Written by Nina Segal
Directed by Ben Kidd
Designed by Georgia Lowe
Lighting and Projection Designer Joshua Pharo
Sound Designer George Dennis
Production Manager Jane Arnold-Forster
Design Assistant Sean Gibbons
Photo Credit Bill Knight
Hannah Fisher Reviews “In the Night Time” by Nina Segal
– they put a light bulb in a baby. One of the promo images of the show is an absolutely stunning shot of a mother holding onto a doll that’s head is lit by a bulb inside. It’s simple, it’s clever and it’s beautiful. It’s an ingenious piece of design that does exactly what it needs to in an accomplished and wonderfully subtle way and really this is what In The Night Time has to offer: simplistic beauty executed so well with a rig of drop down pars, a smattering of birdies and some well chosen LEDs.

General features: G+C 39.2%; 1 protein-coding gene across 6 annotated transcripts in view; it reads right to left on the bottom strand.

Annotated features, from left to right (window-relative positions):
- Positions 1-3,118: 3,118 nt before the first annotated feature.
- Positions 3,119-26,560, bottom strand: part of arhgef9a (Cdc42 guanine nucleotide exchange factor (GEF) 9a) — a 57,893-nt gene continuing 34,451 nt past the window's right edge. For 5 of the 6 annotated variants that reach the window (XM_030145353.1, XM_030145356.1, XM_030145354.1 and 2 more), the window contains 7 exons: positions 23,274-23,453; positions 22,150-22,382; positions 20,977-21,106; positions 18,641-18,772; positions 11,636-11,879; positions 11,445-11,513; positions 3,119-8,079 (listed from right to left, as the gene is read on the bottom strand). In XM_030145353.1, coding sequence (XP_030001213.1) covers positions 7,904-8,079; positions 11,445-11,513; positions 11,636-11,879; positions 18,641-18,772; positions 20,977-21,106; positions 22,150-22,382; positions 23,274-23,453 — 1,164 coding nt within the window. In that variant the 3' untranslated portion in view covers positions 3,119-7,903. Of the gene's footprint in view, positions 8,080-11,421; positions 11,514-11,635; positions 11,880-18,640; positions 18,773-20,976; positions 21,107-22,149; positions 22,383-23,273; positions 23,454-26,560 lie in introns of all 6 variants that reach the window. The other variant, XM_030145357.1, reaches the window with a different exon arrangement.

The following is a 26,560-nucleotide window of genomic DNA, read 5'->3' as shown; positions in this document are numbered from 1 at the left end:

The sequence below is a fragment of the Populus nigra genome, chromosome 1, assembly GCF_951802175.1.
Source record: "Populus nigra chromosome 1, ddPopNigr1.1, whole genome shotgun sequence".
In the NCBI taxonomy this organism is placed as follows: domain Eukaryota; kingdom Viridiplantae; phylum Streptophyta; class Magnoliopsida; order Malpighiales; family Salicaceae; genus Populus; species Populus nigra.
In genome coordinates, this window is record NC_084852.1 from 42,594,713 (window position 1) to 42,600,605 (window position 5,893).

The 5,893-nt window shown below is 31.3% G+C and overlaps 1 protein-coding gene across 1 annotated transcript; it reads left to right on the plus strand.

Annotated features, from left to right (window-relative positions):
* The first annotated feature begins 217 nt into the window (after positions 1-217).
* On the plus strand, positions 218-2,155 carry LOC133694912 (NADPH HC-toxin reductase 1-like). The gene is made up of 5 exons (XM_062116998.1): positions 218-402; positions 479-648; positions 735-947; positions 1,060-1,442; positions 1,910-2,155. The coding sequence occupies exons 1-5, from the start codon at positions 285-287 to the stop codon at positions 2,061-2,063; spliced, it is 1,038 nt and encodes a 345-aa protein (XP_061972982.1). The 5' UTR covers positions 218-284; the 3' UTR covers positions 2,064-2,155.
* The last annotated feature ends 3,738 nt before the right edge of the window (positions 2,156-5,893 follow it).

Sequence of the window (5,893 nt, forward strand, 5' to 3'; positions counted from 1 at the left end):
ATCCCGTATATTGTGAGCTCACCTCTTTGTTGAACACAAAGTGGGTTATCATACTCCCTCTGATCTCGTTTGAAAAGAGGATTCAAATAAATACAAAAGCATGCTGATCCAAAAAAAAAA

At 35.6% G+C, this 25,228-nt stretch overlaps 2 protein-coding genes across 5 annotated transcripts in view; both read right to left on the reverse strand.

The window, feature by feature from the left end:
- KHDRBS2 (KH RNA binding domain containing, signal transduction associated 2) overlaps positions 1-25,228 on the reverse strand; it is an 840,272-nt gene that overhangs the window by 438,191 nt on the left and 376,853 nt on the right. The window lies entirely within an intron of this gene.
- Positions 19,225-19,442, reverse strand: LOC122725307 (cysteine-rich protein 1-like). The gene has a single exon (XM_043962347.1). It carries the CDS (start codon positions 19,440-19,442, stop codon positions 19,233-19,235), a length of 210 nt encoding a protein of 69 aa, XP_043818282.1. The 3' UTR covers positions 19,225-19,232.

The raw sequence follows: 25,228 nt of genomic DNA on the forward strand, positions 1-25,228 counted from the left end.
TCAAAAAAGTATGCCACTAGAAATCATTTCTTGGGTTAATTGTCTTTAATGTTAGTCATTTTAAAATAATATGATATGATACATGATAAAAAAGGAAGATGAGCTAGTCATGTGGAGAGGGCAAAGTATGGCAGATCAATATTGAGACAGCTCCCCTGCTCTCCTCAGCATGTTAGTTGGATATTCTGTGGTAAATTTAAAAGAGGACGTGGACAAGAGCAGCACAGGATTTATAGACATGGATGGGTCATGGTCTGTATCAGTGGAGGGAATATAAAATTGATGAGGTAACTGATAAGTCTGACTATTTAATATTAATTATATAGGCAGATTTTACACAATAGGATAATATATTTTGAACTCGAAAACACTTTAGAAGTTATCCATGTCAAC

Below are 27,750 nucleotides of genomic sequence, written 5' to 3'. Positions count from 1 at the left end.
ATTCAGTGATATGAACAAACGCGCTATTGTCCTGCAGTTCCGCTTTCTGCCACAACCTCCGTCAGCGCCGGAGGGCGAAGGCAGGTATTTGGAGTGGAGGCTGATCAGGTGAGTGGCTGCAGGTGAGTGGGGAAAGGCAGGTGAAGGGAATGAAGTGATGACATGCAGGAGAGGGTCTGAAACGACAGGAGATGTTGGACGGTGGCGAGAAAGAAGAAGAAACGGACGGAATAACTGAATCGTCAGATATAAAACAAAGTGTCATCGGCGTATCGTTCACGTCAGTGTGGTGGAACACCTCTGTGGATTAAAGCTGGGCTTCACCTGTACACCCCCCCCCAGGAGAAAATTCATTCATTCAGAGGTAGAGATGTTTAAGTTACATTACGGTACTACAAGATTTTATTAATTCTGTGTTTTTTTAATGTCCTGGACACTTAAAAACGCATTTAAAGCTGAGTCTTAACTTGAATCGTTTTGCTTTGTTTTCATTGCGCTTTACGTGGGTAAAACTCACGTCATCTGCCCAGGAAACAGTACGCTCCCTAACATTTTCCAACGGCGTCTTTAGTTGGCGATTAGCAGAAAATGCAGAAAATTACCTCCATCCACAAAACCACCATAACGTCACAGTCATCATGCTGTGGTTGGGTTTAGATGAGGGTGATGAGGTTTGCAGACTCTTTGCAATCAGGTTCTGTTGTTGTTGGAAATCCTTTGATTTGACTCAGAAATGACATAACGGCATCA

What Joshua Pharo’s design does so well is utilize its simplicity and well judged focus to effectively and intelligently punctuate moments of the text. Some expertly programmed chases are used almost unnoticeably in order to add texture to various scenes and moments. Had I not been looking for them I probably wouldn’t noticed, but the delicate flickering those warm lanterns gave to the scene really added a sense of shading and depth that might have otherwise felt slightly lacking. These lights were also used to section the stage to highlight particular moments and figures. In addition to this, some well-timed fades between the different banks, as well as some nicely positioned profiles really helped to shift the perspective or tone of varying moments. A particularly nice transition stood out in the latter half of the show when the parents are separated and individually highlight by side lights, but as they come together the focus fades into the centre and they are once more reunited as a pair. The directional design of the rig is really what shines as one of the most unique and well considered pieces of this production. Its intimate and selective use brings out the best of Pharo’s design choices and the subtleties of the decisions of the cast and Georgia Lowe’s set.